Pete Peanut and the Trouble with Birthdays is a book that's seeking funding via Kickstarter. What caught our eye were the meticulously crafted sets in the video, which features midcentury design in miniature. The authors Mimi O. Chun and Sean Hewens were inspired by a trip to Palm Springs Modernism Week. "All of the homes were perfectly preserved, the way you might imagine them in the 60s," Chun says. "Despite all of the visitors in town for the event, there was a stillness to Palm Springs that seemed like the perfect backdrop for Pete Peanut, who is the quiet type of peanut—a contemplative sort who understands that not all change is good, regardless of whether or not it involves birthday cake."
The handbuilt set includes the following roster of furniture, lighting, and accessories: A George Nelson daybed and nightstand; Achille Castiglioni's Arco lamp; painter Barnett Newman's Vir Heroicus Sublimis; painter Helen Frankenthler's Robinson Wrap; a Florence Knoll credenza; Eero Saarinen Executive side chairs; a Pro Ject turntable; Florence Knoll sofa; Finn Juhl's Japan chairs; Donald Wexler's Palm Springs house; Rodney Graham's Inverted Drip Painting #43; a Danish modern–inspired sideboard; Josef Albers' Homage to a Square; Noguchi table; a Danish modern–inspired desk with Olivetti typewriter; Saarinen tulip table; and Florence Knoll chair.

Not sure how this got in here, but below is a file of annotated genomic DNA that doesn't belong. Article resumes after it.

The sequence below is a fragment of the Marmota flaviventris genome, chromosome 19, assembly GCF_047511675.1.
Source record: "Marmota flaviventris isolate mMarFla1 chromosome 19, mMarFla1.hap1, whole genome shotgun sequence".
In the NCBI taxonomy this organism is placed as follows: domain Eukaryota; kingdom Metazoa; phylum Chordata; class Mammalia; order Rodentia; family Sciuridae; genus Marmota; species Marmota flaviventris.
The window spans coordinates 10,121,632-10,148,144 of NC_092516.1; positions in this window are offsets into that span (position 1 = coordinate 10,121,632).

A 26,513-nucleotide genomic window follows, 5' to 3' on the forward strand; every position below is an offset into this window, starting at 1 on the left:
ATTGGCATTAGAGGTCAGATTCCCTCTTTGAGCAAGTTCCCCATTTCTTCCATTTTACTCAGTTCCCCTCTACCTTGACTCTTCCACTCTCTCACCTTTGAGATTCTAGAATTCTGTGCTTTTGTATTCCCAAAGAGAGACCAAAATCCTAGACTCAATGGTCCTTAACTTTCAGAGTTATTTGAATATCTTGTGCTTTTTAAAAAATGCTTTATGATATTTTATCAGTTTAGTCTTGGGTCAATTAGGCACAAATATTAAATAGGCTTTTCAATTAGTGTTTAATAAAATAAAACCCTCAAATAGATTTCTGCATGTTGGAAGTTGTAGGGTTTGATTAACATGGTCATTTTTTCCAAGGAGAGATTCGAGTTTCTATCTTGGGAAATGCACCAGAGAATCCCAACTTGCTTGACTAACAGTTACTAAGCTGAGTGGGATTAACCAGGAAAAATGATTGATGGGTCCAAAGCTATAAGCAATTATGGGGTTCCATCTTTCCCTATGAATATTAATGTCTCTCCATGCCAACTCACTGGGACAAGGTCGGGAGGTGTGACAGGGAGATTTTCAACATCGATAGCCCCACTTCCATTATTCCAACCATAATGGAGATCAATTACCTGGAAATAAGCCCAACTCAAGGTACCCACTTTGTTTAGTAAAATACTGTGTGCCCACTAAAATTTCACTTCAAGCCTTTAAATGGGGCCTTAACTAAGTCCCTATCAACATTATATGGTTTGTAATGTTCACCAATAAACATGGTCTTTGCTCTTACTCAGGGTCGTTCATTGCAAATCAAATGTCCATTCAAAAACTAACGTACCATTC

"Pete has no idea that he lives amongst iconic pieces of design or seminal artworks and they don't figure into the narrative at all," Chun says. "In fact, within the story itself, it's somewhat ambiguous what era Pete actually lives in, which made a midcentury environment an ideal backdrop as these pieces that were designed half a century ago—or more—continue to be revered as examples of good design today."
"Just as the narrative can be read on multiple levels, we wanted the visual appeal to span readers of all ages," Chun says. "At face-value, this is a story that will appeal with children; on an allegorical level, the human-sized themes—e.g. our preoccupation with aging, the unending celebration of self, introverts being easily misunderstood, and the rise of the underdog—will resonate with adults. Visually, there are brightly colored photographs for kids, but we hope the miniature replicas of design icons will charm all ages."
"99 percent of the miniatures featured in the book were made painstakingly with hand tools: Xacto knives, sandpaper, felt, a needle and thread, strips of basswood, and mahogany—things you can find at a great art supply store," Chun says. "I only recently got a Dremel rotary tool to help with sanding the curves of a Saarinen dining table. But overall, the simple, clean lines—often pure geometry—found in mid-century and Danish modern sensibilities helps with creating pieces at this scale."
Here's a shot of the set for scale.
Backers at the $40 level will receive note cards.
Pete Peanut and the Trouble with Birthdays is a full-color, hardcover book. Find out more about the Kickstarter project and catch the endearing video here.